Why does chiropractors keep using this outdated massage technique
It was a summer day in March, and I was walking along the sidewalks of San Francisco’s Mission District when I saw a woman standing in line at a massage parlor.
Her name was Michelle, and she was here for a massage.
It wasn’t exactly a glamorous appointment, but Michelle had just taken on a new client, who was in her late 20s.
“I just wanted to do a good massage,” she told me.
“This is my first time.”
“You know, if I could do it for you, I would.”
The woman in the line had a perfectly round face, an elegant white hair, and a gorgeous smile.
Michelle had a degree in biochemistry, and while she was working at a university, she had a friend who taught her how to massage.
She had been studying massage for years, but in 2013, she found out about chiropractory massage.
“It was just something that I had been trying to do,” Michelle told me later.
“That’s why I went into the massage business.”
Chiropractors have long relied on massage to ease pain, and in some cases, to even heal injuries.
As a result, they have become a powerful force in the healing industry.
“Chiropractic has always been about the mind and the body,” says Michelle.
“If you’ve got a good chiropractor, you can get a good balance of everything.
If you’ve never had a good doctor, you know, maybe you’re a little bit naive.”
In the 1970s, chiropractics used to be a fringe practice, and they had little to offer the general public.
Today, the industry employs thousands of people across the United States and worldwide, and it’s one of the biggest employers in the United Kingdom.
Chiropractor salaries have been rising in the past few years, and as a result some hospitals and doctors have begun to push back against the growing number of massage-focused clinics.
“The trend in the last two to three years has been to move away from the chiropractist as the primary care provider, toward the physician,” says Dr. Roberta Stegner, a family physician and director of the American Chiropub Association.
“People are seeing the need for alternative providers, like naturopathic physicians, who can offer complementary therapies and services.”
But the problem with massage, Stegcher adds, is that it’s not actually very different from chiropractomy.
“You don’t do it to relieve pain.
You do it because you feel it.”
In fact, the American Medical Association has called chiropractically-oriented medical practices, such as chiropracting, “dangerous.”
That doesn’t mean massage is a bad practice—it’s just not the best option for everyone.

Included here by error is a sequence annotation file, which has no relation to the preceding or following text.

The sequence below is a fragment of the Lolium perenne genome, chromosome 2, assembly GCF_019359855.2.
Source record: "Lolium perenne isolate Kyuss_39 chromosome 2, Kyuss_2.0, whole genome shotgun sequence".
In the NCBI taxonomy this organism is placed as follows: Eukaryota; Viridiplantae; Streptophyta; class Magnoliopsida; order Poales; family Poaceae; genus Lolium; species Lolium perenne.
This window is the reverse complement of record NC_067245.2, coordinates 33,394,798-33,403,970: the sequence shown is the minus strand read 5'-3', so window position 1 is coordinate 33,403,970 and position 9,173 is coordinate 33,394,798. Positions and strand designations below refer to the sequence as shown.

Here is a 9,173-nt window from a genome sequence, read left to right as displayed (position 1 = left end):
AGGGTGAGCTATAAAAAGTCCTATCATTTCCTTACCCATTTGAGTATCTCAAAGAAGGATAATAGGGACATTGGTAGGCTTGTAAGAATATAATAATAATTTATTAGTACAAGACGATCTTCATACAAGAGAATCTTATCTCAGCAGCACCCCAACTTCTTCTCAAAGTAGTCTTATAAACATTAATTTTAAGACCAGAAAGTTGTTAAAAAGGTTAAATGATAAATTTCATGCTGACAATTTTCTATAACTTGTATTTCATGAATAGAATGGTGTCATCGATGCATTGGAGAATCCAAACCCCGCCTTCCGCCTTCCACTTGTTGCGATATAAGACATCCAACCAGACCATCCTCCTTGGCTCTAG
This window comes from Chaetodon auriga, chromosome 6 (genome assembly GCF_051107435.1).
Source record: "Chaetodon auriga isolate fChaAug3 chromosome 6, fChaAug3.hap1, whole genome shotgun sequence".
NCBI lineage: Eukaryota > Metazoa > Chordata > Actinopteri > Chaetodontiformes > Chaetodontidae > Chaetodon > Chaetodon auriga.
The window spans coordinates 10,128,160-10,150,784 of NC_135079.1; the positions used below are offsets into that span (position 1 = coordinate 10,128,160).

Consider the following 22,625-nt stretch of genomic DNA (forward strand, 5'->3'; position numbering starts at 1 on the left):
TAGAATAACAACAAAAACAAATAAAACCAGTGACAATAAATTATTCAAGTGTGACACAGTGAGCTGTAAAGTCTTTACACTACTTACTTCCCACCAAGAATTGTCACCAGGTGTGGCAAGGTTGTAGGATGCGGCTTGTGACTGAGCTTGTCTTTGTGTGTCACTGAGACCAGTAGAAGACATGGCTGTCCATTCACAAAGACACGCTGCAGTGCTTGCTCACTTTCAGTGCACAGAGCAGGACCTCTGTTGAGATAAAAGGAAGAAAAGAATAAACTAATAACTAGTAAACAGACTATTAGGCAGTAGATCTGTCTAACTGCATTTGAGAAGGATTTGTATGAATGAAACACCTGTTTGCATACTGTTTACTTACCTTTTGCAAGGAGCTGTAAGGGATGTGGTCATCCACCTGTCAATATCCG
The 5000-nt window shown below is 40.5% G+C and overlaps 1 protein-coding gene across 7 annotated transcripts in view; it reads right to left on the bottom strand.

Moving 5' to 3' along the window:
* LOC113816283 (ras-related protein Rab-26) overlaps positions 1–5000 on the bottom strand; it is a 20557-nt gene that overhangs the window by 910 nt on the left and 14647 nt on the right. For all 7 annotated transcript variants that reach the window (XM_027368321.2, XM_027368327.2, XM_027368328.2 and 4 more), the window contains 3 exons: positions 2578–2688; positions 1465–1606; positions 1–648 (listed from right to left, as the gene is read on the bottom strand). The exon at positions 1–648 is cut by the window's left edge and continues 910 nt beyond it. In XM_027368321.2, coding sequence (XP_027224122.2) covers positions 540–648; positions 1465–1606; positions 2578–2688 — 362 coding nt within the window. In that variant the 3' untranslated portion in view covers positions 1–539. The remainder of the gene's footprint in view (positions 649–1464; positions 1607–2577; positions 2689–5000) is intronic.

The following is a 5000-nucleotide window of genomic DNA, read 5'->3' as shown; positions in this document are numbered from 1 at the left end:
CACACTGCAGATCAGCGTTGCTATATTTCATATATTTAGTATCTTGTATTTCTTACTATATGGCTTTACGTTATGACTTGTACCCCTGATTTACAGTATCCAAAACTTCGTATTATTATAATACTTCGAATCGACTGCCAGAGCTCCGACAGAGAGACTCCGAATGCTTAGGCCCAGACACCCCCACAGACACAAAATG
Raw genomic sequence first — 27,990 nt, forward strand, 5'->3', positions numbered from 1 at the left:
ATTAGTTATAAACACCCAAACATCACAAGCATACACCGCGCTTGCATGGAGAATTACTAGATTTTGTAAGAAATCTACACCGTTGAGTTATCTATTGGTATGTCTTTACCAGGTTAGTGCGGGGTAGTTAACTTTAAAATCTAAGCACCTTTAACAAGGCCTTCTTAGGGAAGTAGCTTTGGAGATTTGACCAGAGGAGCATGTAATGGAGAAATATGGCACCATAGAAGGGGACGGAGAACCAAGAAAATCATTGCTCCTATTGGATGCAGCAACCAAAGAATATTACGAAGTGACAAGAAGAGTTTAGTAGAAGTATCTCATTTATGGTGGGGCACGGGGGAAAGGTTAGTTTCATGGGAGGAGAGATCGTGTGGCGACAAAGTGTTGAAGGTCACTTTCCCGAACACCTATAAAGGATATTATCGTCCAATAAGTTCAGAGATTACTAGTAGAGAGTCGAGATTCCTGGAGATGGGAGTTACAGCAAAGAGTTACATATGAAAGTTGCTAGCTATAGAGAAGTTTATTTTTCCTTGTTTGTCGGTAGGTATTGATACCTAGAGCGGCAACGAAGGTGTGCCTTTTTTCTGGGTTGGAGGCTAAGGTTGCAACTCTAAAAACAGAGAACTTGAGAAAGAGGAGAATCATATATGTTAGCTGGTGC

But it does make Chiropoints and chiropracture practices, and their many competitors, a lot more lucrative.
In the past decade, the amount of money earned by chiropractractors has increased nearly sevenfold.
the industry has gone from being a fringe activity to a profitable one, and has grown to nearly $200 billion in revenue.
In 2015, the National Chiropinist Association reported that it earned $16.4 billion in annual revenues, which represents a 28.3% increase from 2015 to 2020.
Chirological therapists make more than a third of the total income of chiropractists, with some specialists making more than $100,000.
While some chiropractor practices make a healthy profit, many make only a small profit.
“There’s a lot of money made in the industry by chiropractor-controlled facilities,” says Stegnaert.
“And it’s a business that people just assume will pay for itself.”
Chirologists make more money than massage therapists.
In addition to being a chiropractrist, many chiropractologists also have access to other services, such a full range of homeopathic remedies, acupuncture, homeopathy, and naturopathy.
This has created a large pool of potential clients for chiropractric therapists, and the vast majority of chiropractor practitioners make more from massage than from chiropractor services.
Chiractors make a lot from massage because of the money they can make.
In 2010, a survey of chiropodist salaries found that over 80% of practitioners made at least $100 per hour, while only about 4% earned less than $50 per hour.
Chirologist salaries have increased more than threefold over the past two decades, according to the American College of Chiropodists, and have grown by nearly a third in the 20 years since the survey was conducted.
“What’s been happening is a lot is driven by the fact that we are seeing an explosion in the demand for chiropodynists,” says John Della Vigna, a chiropractor and professor at the University of Arizona.
“As we get more and more people in the marketplace, the demand